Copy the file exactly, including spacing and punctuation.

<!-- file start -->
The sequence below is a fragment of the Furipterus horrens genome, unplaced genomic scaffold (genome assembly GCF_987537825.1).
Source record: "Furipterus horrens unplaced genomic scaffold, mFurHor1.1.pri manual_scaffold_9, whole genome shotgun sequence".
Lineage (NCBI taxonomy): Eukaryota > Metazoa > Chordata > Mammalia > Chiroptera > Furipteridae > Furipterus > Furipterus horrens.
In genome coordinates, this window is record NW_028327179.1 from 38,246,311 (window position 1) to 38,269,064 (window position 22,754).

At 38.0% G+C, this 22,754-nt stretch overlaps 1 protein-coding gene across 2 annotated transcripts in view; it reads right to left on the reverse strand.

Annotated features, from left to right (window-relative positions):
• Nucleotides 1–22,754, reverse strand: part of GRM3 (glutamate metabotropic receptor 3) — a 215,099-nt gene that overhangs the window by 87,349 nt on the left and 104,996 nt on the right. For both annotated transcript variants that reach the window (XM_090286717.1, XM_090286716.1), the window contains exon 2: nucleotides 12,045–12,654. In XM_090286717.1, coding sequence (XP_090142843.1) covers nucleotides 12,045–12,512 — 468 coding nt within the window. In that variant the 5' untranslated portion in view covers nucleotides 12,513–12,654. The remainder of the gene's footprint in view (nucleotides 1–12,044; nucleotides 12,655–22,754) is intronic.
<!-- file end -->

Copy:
The sequence below is a fragment of the Furipterus horrens genome, unplaced genomic scaffold (genome assembly GCF_987537825.1).
Source record: "Furipterus horrens unplaced genomic scaffold, mFurHor1.1.pri manual_scaffold_9, whole genome shotgun sequence".
Lineage (NCBI taxonomy): Eukaryota > Metazoa > Chordata > Mammalia > Chiroptera > Furipteridae > Furipterus > Furipterus horrens.
In genome coordinates, this window is record NW_028327179.1 from 38,246,311 (window position 1) to 38,269,064 (window position 22,754).

At 38.0% G+C, this 22,754-nt stretch overlaps 1 protein-coding gene across 2 annotated transcripts in view; it reads right to left on the reverse strand.

Annotated features, from left to right (window-relative positions):
• Nucleotides 1–22,754, reverse strand: part of GRM3 (glutamate metabotropic receptor 3) — a 215,099-nt gene that overhangs the window by 87,349 nt on the left and 104,996 nt on the right. For both annotated transcript variants that reach the window (XM_090286717.1, XM_090286716.1), the window contains exon 2: nucleotides 12,045–12,654. In XM_090286717.1, coding sequence (XP_090142843.1) covers nucleotides 12,045–12,512 — 468 coding nt within the window. In that variant the 5' untranslated portion in view covers nucleotides 12,513–12,654. The remainder of the gene's footprint in view (nucleotides 1–12,044; nucleotides 12,655–22,754) is intronic.